News Column

Whitey Bulger Trial: Murder, Torture, Corruption Claimed

June 12, 2013

Federal prosecutors on Wednesday opened a trial that many thought would never take place with a frightening account of what they claim were decades of cold-blooded murder and thievery by notorious crime boss James "Whitey" Bulger.

In a long and chilling opening statement to jurors, Assistant U.S. Attorney Brian Kelly talked of extortion victims chained to chairs and tortured before being shot in the head and buried in a cellar.

He described women being strangled and teeth being pulled from the mouths of murder victims in an effort to prevent identification of bodies. He said tons of drugs were shipped into Boston and millions of dollars were laundered through real estate purchases.

And for nearly 30 years, Kelly said, FBI agents and police officers were paid tens of thousands of dollars to look the other way.

"It is a case about organized crime, public corruption and all kinds of illegal activities," Kelly said. "It is about a criminal enterprise which is a group of criminals that ran amuck in the city of Boston for almost 30 years. And at the center of all this murder and mayhem is one man, the defendant James Bulger."

Bulger is being tried on a 32 count indictment that charges him with 23 money launder charges, two counts of racketeering, five firearm charges and two extortion counts. Bulger also is accused in the indictment with carrying out or helping to plan 19 murders.

In his opening statement to the jury, Bulger's lawyer, Jay Carney, said the government's chief witnesses are former Bulger gang associates trying to shift responsibility for tier crimes to him. He also questioned the integrity of the FBI office that built the case against Bulger, conceding that agents in the Boston office were on the Bulger payroll.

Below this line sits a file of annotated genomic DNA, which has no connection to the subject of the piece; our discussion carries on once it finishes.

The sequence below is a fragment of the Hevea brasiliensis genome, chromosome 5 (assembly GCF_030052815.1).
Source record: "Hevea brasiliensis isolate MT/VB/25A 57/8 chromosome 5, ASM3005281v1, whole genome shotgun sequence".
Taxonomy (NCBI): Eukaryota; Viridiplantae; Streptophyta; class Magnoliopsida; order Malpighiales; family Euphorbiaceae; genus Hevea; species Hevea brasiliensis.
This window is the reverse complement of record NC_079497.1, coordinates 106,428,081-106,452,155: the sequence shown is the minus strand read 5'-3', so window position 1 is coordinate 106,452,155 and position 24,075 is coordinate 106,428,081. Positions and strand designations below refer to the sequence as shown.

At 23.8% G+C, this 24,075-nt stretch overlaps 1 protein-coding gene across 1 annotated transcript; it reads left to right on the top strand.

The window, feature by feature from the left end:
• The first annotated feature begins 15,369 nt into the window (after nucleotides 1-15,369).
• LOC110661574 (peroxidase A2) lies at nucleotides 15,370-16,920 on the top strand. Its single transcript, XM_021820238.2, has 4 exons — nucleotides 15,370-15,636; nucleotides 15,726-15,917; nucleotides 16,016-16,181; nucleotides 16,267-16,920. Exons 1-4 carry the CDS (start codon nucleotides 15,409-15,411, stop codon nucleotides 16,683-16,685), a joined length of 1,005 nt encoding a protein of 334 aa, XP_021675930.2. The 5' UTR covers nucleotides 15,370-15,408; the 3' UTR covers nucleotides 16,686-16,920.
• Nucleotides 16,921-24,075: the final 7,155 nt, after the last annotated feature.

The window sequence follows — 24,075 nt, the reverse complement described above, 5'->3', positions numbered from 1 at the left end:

Carney made several startling assertions while giving jurors an over view of the defense case, among them a claim that Bulger was not trying to hide during the 16 years the FBI said he was a fugitive.

The government claims a an FBI agent Bulger was paying tipped him to an indictment in the late 1990s and Bulger was a fugitive until he was apprehended two years ago in Santa Monica, Calif.

Carney said Bulger was not tipped to the impending indictment, but rather learned about it from a radio news report released by federal prosecutors trying to publicize their investigative activities.

"It was something as mundane as that," Carney said. "And he settled in California. Not hiding. Living openly in plain sight for 16 years while those FBI agents, I submit, pretended to look for him."

Carney conceded that Bulger made "millions and millions of dollars" through crime and paid thousands in bribes to law enforcement

"James Bulger was involved in criminal activities in Boston," Carney said. "He was involved in bookmaking. He also lent money to people at very high rates, it's called loan sharking. He was involved in drug dealing. And in order to protect his business he wanted to pay for information and received it from corrupt law enforcement officers.

But Carney said Bulger denies, as the government claims, killing two women, both former lovers of his former partner Stephen "the Rifleman" Flemmi.

Bulger also denies the government's contention that he was involved in a series of killings in the early 1980s that his gang carried out as part of an effort to take over World Jai Alai, a pari-mutuel gambling business.

Bulger specifically denied participating in killings in Florida and Oklahoma, states in which he now faces murder prosecutions and the possibility of death sentences.


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